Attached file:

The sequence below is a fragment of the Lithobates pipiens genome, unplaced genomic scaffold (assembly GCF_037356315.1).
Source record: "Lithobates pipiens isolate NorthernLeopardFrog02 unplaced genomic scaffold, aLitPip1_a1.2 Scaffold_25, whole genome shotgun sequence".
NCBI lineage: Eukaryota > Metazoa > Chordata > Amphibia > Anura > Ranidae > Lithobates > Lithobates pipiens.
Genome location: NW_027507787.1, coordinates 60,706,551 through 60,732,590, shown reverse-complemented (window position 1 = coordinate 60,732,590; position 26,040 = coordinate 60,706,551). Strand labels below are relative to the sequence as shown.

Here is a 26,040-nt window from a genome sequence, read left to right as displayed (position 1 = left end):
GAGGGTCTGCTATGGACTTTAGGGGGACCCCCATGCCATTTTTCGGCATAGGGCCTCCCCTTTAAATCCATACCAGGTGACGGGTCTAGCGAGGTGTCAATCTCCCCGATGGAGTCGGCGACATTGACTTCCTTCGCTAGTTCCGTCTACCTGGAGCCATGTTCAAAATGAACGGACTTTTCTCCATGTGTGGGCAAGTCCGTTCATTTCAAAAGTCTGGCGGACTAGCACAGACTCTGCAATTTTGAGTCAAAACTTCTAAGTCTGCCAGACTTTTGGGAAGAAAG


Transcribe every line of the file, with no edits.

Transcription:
The sequence below is a fragment of the Lithobates pipiens genome, unplaced genomic scaffold (assembly GCF_037356315.1).
Source record: "Lithobates pipiens isolate NorthernLeopardFrog02 unplaced genomic scaffold, aLitPip1_a1.2 Scaffold_25, whole genome shotgun sequence".
NCBI lineage: Eukaryota > Metazoa > Chordata > Amphibia > Anura > Ranidae > Lithobates > Lithobates pipiens.
Genome location: NW_027507787.1, coordinates 60,706,551 through 60,732,590, shown reverse-complemented (window position 1 = coordinate 60,732,590; position 26,040 = coordinate 60,706,551). Strand labels below are relative to the sequence as shown.

Here is a 26,040-nt window from a genome sequence, read left to right as displayed (position 1 = left end):
GAGGGTCTGCTATGGACTTTAGGGGGACCCCCATGCCATTTTTCGGCATAGGGCCTCCCCTTTAAATCCATACCAGGTGACGGGTCTAGCGAGGTGTCAATCTCCCCGATGGAGTCGGCGACATTGACTTCCTTCGCTAGTTCCGTCTACCTGGAGCCATGTTCAAAATGAACGGACTTTTCTCCATGTGTGGGCAAGTCCGTTCATTTCAAAAGTCTGGCGGACTAGCACAGACTCTGCAATTTTGAGTCAAAACTTCTAAGTCTGCCAGACTTTTGGGAAGAAAG